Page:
inhibition of oxytocin release
from the pituitary. These effects
can reduce or even prevent
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If the milking cups are put on late, the cow may not be milked out. The udder must then be
stripped manually. The force required for stripping may damage the teat. Such teats are
predisposed to infection and mastitis may result. (Mastitis will be discussed later)
In the adult cow, there are four (4) phases of the mammary gland during the lactation cycle:
i) Dry period. Development of the small ducts and alveoli, especially near calving.
ii) Around calving (-4 to +4 days). Differentiation of alveoli cells into actively secreting cells.
iii) Lactation. All cell activity directed towards milk synthesis and no further mammary growth.
iv) Involution of the mammary gland. This is the gradual but irreversible regression of the gland
(i.e. a reduction in the numbers of active alveoli). This starts after the peak of lactation, but is
more pronounced during late lactation.
Milk Yield and Composition
Daily milk production typically
increases during the first few weeks of
lactation. Peak milk yield is usually
achieved at about 4 to 8 weeks, and
then decreases slowly during the rest
of lactation (due to mammary gland
involution). This pattern of milk yield is
also observed in sows and mares.
Average Milk Composition of Different Species (%)
Species Solids Fat Protein Lactose Minerals
Cow 12.7 3.9 3.3 4.8 0.7
Ewe 18.4 6.5 6.3 4.8 0.9
Sow 21.8 9.6 6.3 5.0 0.9
Goat 12.4 3.7 3.3 4.7 0.8
Mare 10.5 1.2 2.3 5.9 0.4
Human 13.3 4.5 1.6 7.0 0.2
Reindeer 33.7 18.7 11.1 2.7 1.2
Whale 50.0 36.1 10.6 2.1 1.2
Milk composition varies greatly with species, as shown. The table shows values for mature milk.
In the first 24 hours of lactation, different milk is produced called colostrum.
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Colostrum, the first milk produced upon delivery of the newborn, is important to the offspring.
Colostrum from cows may have 1.5 times as much fat and up to 40 times as much protein. Most
of this protein is globulins, which are antibodies necessary for passive immunity against disease
until the young develops its own immunity. It contains lymphocytes and monocytes that protect
against exposure to infection. It also contains a greatly increased amount of protein and high
levels of vitamins A, E, carotene, and riboflavin. However, lactose, vitamin D, and iron are all low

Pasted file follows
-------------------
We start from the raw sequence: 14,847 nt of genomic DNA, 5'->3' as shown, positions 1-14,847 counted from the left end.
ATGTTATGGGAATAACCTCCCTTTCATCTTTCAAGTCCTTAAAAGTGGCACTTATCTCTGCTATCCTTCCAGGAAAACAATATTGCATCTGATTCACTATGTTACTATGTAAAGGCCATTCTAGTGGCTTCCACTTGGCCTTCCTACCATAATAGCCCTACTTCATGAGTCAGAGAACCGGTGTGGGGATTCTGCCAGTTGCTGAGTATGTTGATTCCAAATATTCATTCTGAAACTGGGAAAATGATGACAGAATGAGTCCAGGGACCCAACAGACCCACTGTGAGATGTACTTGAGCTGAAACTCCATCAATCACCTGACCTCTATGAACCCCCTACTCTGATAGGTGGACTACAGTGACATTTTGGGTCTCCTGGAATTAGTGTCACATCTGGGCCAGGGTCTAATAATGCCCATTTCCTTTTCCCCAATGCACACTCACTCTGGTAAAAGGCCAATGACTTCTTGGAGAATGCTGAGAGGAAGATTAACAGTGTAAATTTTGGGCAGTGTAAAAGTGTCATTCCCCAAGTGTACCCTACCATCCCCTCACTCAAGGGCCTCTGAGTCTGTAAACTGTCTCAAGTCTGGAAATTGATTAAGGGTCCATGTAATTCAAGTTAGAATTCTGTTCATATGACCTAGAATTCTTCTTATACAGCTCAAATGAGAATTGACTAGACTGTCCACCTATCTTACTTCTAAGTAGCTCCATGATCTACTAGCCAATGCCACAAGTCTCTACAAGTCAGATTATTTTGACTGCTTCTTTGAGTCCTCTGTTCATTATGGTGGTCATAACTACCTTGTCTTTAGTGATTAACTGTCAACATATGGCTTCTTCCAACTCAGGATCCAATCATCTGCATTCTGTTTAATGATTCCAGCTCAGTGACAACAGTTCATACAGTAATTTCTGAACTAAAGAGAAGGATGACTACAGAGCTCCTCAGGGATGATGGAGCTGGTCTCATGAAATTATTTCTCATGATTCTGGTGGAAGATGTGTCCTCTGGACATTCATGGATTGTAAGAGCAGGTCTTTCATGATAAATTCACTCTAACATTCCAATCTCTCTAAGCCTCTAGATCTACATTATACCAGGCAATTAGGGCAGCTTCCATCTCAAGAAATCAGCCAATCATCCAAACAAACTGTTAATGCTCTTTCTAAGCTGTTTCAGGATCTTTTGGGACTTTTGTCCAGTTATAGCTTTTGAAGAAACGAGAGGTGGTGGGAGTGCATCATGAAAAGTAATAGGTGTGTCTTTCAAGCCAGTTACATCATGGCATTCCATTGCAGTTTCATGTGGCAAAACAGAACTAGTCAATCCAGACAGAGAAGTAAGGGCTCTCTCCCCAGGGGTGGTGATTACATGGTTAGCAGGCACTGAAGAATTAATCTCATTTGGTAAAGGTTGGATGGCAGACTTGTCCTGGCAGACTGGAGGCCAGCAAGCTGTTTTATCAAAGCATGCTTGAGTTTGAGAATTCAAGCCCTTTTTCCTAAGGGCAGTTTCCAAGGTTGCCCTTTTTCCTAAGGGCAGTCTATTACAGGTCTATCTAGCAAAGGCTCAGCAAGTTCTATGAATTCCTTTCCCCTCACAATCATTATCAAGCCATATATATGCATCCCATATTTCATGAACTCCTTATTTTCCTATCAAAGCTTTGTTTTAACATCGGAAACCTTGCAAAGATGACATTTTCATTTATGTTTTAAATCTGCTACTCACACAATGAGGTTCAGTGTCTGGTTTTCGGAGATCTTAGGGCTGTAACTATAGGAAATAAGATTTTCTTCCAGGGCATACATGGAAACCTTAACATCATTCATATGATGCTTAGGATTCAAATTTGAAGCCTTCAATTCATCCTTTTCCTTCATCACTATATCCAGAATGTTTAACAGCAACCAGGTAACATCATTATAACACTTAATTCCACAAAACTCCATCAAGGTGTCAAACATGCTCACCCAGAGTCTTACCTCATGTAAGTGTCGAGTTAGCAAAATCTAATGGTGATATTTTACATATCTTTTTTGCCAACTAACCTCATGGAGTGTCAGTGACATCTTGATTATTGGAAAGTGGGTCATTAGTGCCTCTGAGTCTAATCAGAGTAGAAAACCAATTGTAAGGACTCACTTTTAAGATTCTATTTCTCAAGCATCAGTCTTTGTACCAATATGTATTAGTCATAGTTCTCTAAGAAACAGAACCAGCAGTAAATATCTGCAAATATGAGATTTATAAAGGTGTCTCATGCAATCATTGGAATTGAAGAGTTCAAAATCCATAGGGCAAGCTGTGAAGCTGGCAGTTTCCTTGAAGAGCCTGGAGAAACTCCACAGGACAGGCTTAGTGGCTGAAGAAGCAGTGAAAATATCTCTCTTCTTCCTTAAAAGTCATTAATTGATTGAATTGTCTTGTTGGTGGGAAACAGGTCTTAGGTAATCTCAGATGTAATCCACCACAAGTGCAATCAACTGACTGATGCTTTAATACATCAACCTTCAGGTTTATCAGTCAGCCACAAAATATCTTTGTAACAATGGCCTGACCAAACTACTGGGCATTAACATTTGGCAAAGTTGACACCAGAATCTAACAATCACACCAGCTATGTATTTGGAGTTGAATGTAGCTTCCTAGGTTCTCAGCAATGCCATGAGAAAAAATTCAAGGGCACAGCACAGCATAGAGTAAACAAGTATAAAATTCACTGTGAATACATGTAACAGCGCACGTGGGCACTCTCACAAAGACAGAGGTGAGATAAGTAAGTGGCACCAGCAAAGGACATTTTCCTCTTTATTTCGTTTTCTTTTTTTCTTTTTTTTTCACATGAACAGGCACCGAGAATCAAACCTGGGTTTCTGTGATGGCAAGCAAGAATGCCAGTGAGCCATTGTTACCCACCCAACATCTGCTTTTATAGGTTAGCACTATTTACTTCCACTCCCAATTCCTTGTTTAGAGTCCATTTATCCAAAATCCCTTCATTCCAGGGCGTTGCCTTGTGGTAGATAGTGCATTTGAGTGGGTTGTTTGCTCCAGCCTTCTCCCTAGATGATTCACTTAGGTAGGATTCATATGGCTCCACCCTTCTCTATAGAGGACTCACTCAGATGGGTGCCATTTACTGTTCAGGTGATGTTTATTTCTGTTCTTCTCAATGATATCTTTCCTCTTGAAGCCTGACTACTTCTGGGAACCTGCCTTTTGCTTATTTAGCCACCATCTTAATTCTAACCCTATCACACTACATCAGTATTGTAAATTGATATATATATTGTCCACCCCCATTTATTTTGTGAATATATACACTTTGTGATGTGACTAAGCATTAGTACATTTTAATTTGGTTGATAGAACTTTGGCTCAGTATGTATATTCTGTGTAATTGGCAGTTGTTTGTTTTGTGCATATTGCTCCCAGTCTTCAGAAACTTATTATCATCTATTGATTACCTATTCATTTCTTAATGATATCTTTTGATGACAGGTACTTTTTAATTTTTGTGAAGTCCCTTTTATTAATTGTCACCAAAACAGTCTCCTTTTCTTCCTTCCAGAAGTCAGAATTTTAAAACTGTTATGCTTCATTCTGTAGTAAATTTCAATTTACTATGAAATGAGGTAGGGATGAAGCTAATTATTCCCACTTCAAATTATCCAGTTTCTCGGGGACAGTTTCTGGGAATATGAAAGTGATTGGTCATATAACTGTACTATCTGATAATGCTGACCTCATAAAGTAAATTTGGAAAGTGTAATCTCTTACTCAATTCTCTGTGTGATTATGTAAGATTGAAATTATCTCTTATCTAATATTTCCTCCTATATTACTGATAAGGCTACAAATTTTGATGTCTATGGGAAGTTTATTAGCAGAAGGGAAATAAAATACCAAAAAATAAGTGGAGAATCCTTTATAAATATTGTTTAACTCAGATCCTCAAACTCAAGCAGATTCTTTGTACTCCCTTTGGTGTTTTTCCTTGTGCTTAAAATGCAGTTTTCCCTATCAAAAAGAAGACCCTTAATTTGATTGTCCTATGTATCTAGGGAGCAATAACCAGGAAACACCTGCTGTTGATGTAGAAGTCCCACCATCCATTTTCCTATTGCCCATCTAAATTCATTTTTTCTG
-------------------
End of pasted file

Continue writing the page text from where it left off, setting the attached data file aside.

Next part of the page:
compared to normal milk.
Colostrum contains antibodies against diseases to which the dam has been exposed, so it is
extremely important that the newborn animals drink the colostrum so they obtain passive
immunity until they can develop their own antibodies.
The small intestine of some neonatal animals has the ability to absorb macromolecules including
intact protein molecules from the colostrums. This receptive period lasts approximately 1 day in
the horse and pig and up to 3 days in the ruminant.
During the first 24 hours after birth, immunoglobulins (antibodies) are absorbed intact from the
gut rather than being digested. After this time, "gut closure" occurs and then the
immunoglobulins are considered just an ordinary protein and are digested to amino acids,
which are then absorbed.
THE IMMUNE RESPONSE
If bacteria or other foreign material gains access to the body, an immune response is initiated by
the lymphocytes. The foreign body is called an antigen and must be sufficiently large and
complex in order to be able to cause a response. Small molecules may evade detection (e.g.
snake venom). To immunize against small molecules, the small molecule must first be joined to a
larger molecule, the combination then being large enough to cause an immune response.
On first exposure to the antigen, there is a lag time while the body selects the appropriate
lymphocytes for antibody production. These cells then multiply and produce the required
antibody (this is called the primary response). Once the foreign body has been dealt with, most
of the selected lymphocytes are removed. However, some remain in the body for many years
to provide a memory of the foreign body. If the same organism attacks again, the memory cells
are immediately available to initiate a response (the secondary response). Compared to the
primary response, the secondary response occurs faster, has a greater magnitude and lasts
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Factors Affecting Milk Yield and Composition
A cow producing 30 kg of milk per day is giving almost 4 kg of dry matter daily. A beef steer
gaining weight at 1.4 kg per day is producing only about 0.4 kg of dry matter per day.
Therefore, the nutrient requirements of a lactating cow are much greater than those for a dry
cow. The primary determinant of milk yield is genetics. Management is very important to allow
the expression of genetic potential.
In monogastric (non-ruminant) species, energy from the diet is obtained mostly as glucose. In
ruminants, energy is in the form of volatile fatty acids (VFA) including acetate and propionate.
Acetate is the precursor for fat and propionate the precursor for glucose. The amounts of the
different VFA produced depend on type of diet fed and acidity (pH) in the rumen. Grain
feeding results in less acetate and more propionate, which is converted into glucose, which
again stimulates the release of insulin. Elevated insulin in dairy cattle promotes fat deposition in
the carcass, rather than butterfat yield in milk. High forage feeding results in more acetate
production, and thus lower glucose and insulin levels. Dairy cattle fed primarily forage produce